Rotator Cuff Arthropathy and the Reverse Shoulder Replacement
Arthritis caused by a large rotator cuff tear.
Pain and loss of active motion about the shoulder.
Physical therapy and occasional cortisone injections.
Arthroscopic debridement cartilage debris removal of the shoulder in patients with good range of motion and a reverse shoulder replacement in patients with pain and limited range of motion.
A sling for a few days after the debridement and for 3 weeks after the reverse shoulder replacement.
The rotator cuff’s main function is to keep the humeral head centered on the glenoid. Its secondary function is to rotate the humeral head view.
Figure 1 shows how the subscapularis contracts and pulls the humerus down, preventing it from riding high when the deltoid elevates the arm; Figure 2 shows how the supraspinatus contracts and pulls the humeral head into the glenoid socket, preventing the humerus from riding high when the deltoid elevates the arm; Figure 3 shows how the posterior two rotator cuff muscles contract and keep the humerus down and centered on the glenoid, while the powerful deltoid elevates the arm.)
When the rotator cuff is significantly torn, the humeral head will sit high with respect to the glenoid and lead to arthritis. The deltoid causes the humeral head to rise on the glenoid. Figure 4, which depicts the deltoid, a powerful muscle that elevates and abducts the arm; Figure 5 shows an MRI where the rotator cuff is torn causing proximal migration. The supraspinatus is outlined in red and should be attached to the greater tuberosity. The yellow line shows the upward force applied to the humerus by the deltoid and the pink shows the elevation of the humeral head with respect to the glenoid.
Rotator cuff arthropathy is a very difficult problem for any doctor to treat. It is considered an unsolved problem in the young patient who is under 65 years of age. Patients usually present with pain and difficulty lifting their arms. Many of the patients have had rotator cuff repairs that failed and re-tore.
Because rotator cuff tears are essentially the only problem about the shoulder that can lead to such a difficult problem to fix, most shoulder surgeons recommend surgery to fix tears when they occur in young active patients. It is better to go through a rotator cuff repair with its accompanying 90% success rate in returning the patient to normal function and minimal to no pain, than to watch the shoulder worsen over time to become a painful crippled extremity.
In young patients who have massive tears that are scarred and retracted and unfixable, there are options but none are extraordinarily appetizing. Living with the shoulder is recommended for the patients who have unfixable tears and little to no pain. These patients likely have enough of the other three rotator cuff muscles still functioning that they can compensate for the unfixable torn one.
Occasionally, cortisone injections can take a painful weak arm and turn it into a painless weak arm that can be observed.
A muscle transfer such as the latissimus dorsi transfer is an option for the young patient with pain and weakness but no arthritis on x-rays. This surgery transfers a normal muscle to replace the irretrievable muscle. Since this procedure is performed infrequently, it is best performed at an academic center where the surgeon may perform a few annually opposed to the community where the surgeon may perform one every few years.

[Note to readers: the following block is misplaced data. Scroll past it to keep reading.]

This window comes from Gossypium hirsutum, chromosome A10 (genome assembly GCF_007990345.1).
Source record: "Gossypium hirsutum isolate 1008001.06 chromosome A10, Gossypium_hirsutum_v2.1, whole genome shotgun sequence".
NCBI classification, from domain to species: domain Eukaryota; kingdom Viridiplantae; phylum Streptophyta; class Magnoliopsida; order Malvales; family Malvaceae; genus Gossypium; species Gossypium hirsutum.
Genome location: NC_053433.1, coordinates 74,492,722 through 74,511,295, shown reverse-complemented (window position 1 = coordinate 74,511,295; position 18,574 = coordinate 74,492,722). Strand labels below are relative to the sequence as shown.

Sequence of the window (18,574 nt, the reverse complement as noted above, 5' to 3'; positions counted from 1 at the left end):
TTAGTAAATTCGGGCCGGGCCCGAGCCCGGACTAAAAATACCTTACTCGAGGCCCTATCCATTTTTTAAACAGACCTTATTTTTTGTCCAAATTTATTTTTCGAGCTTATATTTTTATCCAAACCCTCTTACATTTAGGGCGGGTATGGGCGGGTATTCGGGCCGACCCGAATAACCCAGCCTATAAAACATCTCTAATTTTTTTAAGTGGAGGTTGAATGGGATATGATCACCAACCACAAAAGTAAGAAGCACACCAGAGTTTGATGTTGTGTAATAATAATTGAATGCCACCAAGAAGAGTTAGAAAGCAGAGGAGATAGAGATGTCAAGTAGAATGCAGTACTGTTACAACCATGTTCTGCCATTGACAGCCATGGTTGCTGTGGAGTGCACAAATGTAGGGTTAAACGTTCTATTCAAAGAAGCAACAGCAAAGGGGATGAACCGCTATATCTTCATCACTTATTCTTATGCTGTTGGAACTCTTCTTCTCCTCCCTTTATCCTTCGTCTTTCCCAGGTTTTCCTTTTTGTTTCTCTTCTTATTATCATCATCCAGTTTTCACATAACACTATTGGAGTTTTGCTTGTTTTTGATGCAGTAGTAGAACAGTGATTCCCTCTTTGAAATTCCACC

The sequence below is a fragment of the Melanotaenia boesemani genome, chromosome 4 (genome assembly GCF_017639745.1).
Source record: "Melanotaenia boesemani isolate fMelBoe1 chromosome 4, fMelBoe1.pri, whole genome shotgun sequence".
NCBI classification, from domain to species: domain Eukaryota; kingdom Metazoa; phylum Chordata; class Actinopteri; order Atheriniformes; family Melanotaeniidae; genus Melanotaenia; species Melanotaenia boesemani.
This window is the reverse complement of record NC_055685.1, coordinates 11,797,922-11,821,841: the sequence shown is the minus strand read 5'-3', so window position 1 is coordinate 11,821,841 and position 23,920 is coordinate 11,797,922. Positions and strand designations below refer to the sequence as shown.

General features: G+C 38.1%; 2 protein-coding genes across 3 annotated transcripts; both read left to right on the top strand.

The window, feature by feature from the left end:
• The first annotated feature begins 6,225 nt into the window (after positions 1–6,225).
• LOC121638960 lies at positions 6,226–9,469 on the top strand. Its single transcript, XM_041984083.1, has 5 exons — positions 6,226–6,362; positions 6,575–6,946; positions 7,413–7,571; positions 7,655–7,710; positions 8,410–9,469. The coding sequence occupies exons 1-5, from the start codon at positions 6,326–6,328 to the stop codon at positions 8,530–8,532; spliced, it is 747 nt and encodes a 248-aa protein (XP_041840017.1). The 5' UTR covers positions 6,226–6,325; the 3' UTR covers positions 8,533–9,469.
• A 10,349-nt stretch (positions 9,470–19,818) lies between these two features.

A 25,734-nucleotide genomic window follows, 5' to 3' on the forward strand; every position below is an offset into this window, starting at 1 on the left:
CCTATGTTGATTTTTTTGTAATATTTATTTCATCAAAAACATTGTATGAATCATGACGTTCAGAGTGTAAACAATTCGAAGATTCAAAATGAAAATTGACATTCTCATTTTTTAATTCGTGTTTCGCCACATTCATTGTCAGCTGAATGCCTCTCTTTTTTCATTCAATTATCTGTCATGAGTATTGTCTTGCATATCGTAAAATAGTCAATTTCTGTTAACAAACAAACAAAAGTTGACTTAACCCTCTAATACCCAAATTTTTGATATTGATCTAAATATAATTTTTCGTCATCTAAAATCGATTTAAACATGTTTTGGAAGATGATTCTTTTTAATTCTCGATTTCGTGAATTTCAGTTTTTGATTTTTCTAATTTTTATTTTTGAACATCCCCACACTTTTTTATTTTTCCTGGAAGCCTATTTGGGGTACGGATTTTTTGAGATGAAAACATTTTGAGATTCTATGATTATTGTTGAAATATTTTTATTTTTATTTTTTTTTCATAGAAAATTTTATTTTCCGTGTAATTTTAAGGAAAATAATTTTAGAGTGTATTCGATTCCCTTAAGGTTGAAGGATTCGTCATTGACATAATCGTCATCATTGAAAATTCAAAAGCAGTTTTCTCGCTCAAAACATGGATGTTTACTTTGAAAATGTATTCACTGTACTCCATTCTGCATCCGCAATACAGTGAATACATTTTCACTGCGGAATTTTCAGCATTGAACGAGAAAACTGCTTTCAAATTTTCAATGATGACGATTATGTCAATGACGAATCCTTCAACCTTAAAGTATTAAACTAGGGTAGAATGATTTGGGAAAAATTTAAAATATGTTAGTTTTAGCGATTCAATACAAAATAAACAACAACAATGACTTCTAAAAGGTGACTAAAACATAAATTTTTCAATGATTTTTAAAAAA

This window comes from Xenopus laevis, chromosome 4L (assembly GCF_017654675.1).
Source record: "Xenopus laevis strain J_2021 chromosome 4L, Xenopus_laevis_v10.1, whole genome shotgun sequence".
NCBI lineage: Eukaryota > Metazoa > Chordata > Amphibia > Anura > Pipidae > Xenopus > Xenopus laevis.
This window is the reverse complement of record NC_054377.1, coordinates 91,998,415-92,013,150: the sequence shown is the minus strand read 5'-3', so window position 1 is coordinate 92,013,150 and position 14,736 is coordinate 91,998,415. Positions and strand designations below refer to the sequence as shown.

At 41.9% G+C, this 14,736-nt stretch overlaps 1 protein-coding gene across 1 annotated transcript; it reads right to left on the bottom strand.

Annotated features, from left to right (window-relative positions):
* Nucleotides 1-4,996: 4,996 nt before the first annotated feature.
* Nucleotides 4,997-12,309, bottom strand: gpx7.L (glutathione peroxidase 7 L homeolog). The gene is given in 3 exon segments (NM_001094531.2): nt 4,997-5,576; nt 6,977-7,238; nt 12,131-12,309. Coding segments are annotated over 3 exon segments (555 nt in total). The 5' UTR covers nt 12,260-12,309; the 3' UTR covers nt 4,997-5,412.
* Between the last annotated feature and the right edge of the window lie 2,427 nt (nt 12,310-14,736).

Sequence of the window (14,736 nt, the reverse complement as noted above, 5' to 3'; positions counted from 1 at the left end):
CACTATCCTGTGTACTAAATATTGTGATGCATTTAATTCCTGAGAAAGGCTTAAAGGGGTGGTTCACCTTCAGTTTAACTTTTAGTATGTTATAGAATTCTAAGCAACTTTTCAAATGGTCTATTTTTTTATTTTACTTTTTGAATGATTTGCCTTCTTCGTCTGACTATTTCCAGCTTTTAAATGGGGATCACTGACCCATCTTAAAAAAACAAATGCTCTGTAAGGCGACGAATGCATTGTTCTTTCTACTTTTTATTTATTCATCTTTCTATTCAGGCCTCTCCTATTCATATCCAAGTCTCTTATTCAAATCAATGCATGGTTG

Other options in the young patient with an irreparable rotator cuff tear include a superior capsular reconstruction, arthroscopic debridement, and partial shoulder replacement surgery.
Many times patients with unfixable rotator cuff tears will have entrapments of the suprascapular nerve and releasing the nerve can offer these patients pain relief. Patients who have pain with palpation of the infraspinatus and supraspinatus (the two muscles innervated by the suprascapular nerve) or patients who have EMG (a nerve test) evidence of suprascapular entrapment are considered candidates for a nerve release.
For the patient with a massive unfixable painful rotator cuff tear who can not lift their arm (a condition called pseudo paralysis), options are particularly limited. This scenario is called rotator cuff arthropathy when it is accompanied by proximal migration of the humerus with respect to the glenoid. Arthritis is a component as the articular cartilage on the humeral head wears away as the humeral head rubs against the acromion above. Partial shoulder replacements (called humeral head replacements) may alleviate some of the pain but they do not improve the function of the shoulder. The only weapon in our armamentarium that can minimize pain and improve function is a reverse shoulder replacement, which is a wonderful option for the patient over the age of 65. These replacements are so new to shoulder surgery that many surgeons are not sure if they will last more than 15-20 years, which does not make them great options in the younger population where there still is not an answer for rotator cuff arthropathy.
Once the humerus has migrated superiorly, it is difficult for the deltoid to remain under tension and to lift the arm. Thus, people with rotator cuff arthropathy (rotator cuff tears and arthritis) will have pain, stiffness, crunching, and weakness with an inability to lift their arm. View Figure 6 & 7a. The reverse shoulder replacement pushes the humerus down. The restoration of the proper position of the humerus puts the deltoid under tension. The pain is relieved by the fact that the bones are no longer rubbing against each other, now replaced by metal rubbing against plastic. Function is improved by the fact that the deltoid is under tension and can now elevate the arm. View Figure 7b, 8 & 9.
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